‘Twas the Night Before Graduation

This article first appeared in the HuffingtonPost

KABUL, AFGHANISTAN – This is a poem to celebrate the seven students who make up the first graduating class of the Zabuli Education Center — the first school for girls in a small village on the outskirts of Kabul Province. Here, they’ve defied all the odds to become one of the most successful schools in the country. Today is their graduation day.

‘Twas The Night Before Graduation

‘Twas the night before graduation
when all through the school
The excitement was building
Dads, time to throw your pakhol!

Caps and gowns were all hung
By the staircase with care
In hopes that graduations here
Would no longer be rare.

The seniors were working
All late into the night
Helping mothers and siblings
Without guidance of light.

And Razia in her slippers,
and I in her socks
Were making rice pudding
No recipe, no clocks.

When out in the village
There arose such a clatter
I sprang from the stove
To see what was the matter.

Away to the gate
I flew in high gear
Then remembered to stay hidden
Lest the Taliban be near

The moon cast a soft glow
On a blue minaret
As the state of our world
Filled me with regret.

When what to my wondering
eyes should appear
But a tiny young girl
with wide eyes and no fear.

With a little toy kitten
hung by a string
I knew in a moment
she’d make my heart sing

More rapid than eagles
her dreams out they came
She shared them, then shouted them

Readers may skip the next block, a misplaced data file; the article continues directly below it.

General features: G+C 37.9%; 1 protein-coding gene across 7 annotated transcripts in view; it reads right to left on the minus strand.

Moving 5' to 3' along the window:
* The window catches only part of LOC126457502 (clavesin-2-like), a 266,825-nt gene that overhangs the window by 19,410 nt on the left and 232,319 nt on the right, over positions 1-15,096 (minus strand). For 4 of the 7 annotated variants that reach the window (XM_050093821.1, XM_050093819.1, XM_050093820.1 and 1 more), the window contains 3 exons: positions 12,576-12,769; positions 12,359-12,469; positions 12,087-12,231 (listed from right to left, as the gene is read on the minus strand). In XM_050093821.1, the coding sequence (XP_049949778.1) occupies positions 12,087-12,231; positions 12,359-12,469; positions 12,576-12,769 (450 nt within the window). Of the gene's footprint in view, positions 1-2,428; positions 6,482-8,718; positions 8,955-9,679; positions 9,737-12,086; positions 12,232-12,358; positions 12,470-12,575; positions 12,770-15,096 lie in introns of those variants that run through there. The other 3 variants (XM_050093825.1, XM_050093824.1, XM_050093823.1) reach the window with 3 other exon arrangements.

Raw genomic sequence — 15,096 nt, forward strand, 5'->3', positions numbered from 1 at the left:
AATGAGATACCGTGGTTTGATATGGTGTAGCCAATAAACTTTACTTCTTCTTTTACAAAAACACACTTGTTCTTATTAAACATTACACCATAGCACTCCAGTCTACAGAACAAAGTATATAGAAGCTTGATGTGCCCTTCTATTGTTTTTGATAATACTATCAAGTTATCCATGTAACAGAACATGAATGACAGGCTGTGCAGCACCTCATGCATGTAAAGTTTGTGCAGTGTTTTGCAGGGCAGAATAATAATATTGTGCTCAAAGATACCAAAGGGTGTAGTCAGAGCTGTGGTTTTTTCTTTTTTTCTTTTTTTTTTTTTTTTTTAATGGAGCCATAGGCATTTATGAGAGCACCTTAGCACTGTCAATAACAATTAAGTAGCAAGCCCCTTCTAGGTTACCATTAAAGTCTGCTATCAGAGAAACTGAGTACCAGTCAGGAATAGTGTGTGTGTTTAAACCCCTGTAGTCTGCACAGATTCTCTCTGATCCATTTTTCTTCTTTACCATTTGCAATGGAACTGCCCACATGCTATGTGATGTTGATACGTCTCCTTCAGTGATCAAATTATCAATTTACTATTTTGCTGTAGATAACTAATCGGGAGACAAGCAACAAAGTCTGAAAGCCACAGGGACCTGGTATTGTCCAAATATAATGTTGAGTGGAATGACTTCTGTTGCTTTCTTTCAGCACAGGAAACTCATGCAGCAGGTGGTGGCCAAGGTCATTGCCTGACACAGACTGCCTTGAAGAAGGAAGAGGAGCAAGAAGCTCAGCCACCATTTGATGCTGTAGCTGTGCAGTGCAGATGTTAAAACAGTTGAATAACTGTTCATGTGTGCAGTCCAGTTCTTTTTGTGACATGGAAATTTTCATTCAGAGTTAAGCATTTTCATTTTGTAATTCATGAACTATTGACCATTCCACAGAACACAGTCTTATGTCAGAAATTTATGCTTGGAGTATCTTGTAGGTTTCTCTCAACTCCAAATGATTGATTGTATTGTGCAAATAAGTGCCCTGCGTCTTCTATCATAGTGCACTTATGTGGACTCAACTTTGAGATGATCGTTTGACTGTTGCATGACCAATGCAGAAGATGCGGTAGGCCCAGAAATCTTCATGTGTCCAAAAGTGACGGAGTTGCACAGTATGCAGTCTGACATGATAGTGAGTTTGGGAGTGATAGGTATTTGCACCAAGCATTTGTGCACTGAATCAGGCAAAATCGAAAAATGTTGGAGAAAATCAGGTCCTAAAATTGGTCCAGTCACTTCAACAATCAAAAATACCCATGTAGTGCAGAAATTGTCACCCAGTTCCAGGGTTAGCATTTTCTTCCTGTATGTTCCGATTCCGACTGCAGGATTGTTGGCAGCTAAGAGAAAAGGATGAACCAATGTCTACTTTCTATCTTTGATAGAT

and gave them all names!

Now, Rafia! Now, Shakira!
Now, Mursal and Negina!
On Aziza, Yalda and Breshna!
You’re my Afghan Athenas!

“I’m Uzra!,” she sang
“And I’ve just turned five!
I’m coming to Kindergarten –
look I’ve arrived!”

“One day, I will graduate
just like you.
How can I do it?
What do I do?”

As adventurous travelers
Who know from the start
When they meet with a fork
To decide from the heart

So into the office
Uzra, she flew
Registering for Kindergarten
with a “Please” and “Thank you”

And then, in a twinkling
I heard from her lips
A gnawing self-doubt
Her mood was eclipsed

As I reached out my hand
And began to clutch hers
I could feel her body shaking
All tension and nerves

She was dressed all in rags
From her head to her foot
And her face was all tarnished
With ashes and soot.

A bundle of sticks
She carried on her head
“I’m an orphan,” she told me
“Because my father is dead.”

Her eyes – they had tears
Her bottom lip was aquiver
“My shoes do not fit,”
She said with a shiver.

She spoke for a while
And then held her head high
“My shoes are not learning,
it’s me who will try.”

Her face was alight
Cheeks rosy and pink
“I can really be a senior
one day? Do you think?”

She sprang to her feet
Gave string kitten a tug
Then turned on her heels
Into my arms for a hug

Then away she skipped
down the dusty dirt trail
Ready to write
Her own life’s tale

And I heard her exclaim
as she followed her dream
“I can do what they’ve done
This Class of 2015!”

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